As a child, I once poured a heap of table salt onto a brown slug, watched it partially dissolve, then used a stick to slough off its damaged skin. Somewhere, I’d heard that slugs don’t like salt.
(I want to tell you something about living: Regrets come like mosquitos, nagging then silent…then nipping in droves. Burdens build with time like pebbles put into pockets on a long journey—filling finally to the seams—loosening the threads to bursting until, at last, we follow them into the earth.)
There was an air of theatre about it all. A tiny body dancing around a tinier body splayed out on the pavers. I palmed the tub of Morton’s with dirty fingers and pulled open the metal spout, a mouth agape in anticipation. I saw in myself a scientist.
(I want to tell you something about living: Life is a series of questions that arrive at unsatisfactory answers, boring you enough to go out and search for more. There are many questions we stop ourselves from asking because it would leave us raw, skinned down to our organs and exposed. Light burns while it cleanses. Most times, I’d rather drink in the dark.)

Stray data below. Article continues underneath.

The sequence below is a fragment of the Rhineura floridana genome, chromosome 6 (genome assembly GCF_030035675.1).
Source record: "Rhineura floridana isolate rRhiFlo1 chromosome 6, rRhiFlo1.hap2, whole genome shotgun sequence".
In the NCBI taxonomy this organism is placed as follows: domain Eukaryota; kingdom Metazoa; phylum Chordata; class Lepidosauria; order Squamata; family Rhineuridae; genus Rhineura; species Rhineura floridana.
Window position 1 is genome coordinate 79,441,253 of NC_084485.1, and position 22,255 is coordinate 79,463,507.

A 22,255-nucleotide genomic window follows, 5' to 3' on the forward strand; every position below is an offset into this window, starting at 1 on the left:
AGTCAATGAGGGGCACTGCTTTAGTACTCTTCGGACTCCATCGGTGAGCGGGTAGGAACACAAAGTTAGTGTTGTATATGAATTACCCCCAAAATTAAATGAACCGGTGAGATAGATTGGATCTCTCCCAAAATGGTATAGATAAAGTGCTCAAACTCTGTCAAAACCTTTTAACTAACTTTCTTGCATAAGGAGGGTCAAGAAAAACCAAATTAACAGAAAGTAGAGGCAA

I poured an avalanche. I made a salt mountain and let it sit for some time in the early autumn sun and stared at the shadow spit beside it, the size of a thumb. I wondered how long to wait for death.
(I want to tell you something about living: We are all imposters when faced with our grandest visions of ourselves, like Baccarat crystal filled with Carlo Rossi. Better to be a plastic party cup, filled with low expectations and durable when dropped.)
I dusted off the salt; snow falling on flagstone. The slug gray, inert. I gripped the stick in my hand so hard it left divots in my skin. I scraped the stick across the top of the tiny body crudely—not like casting a spell or conducting an orchestra—but an arrow piercing a target. I was suddenly sick at having asked the question.
(Now, you tell me something: Pity my pockets, make it a small wonder; light through a glass marble or a whiff of rare perfume. Pity my threadbare pockets near to breaking but with room enough for a few more trinkets, some more bobbles and buttons and twine, that say nothing alone, but paint a life when placed gently into the crease beside my aching hip.)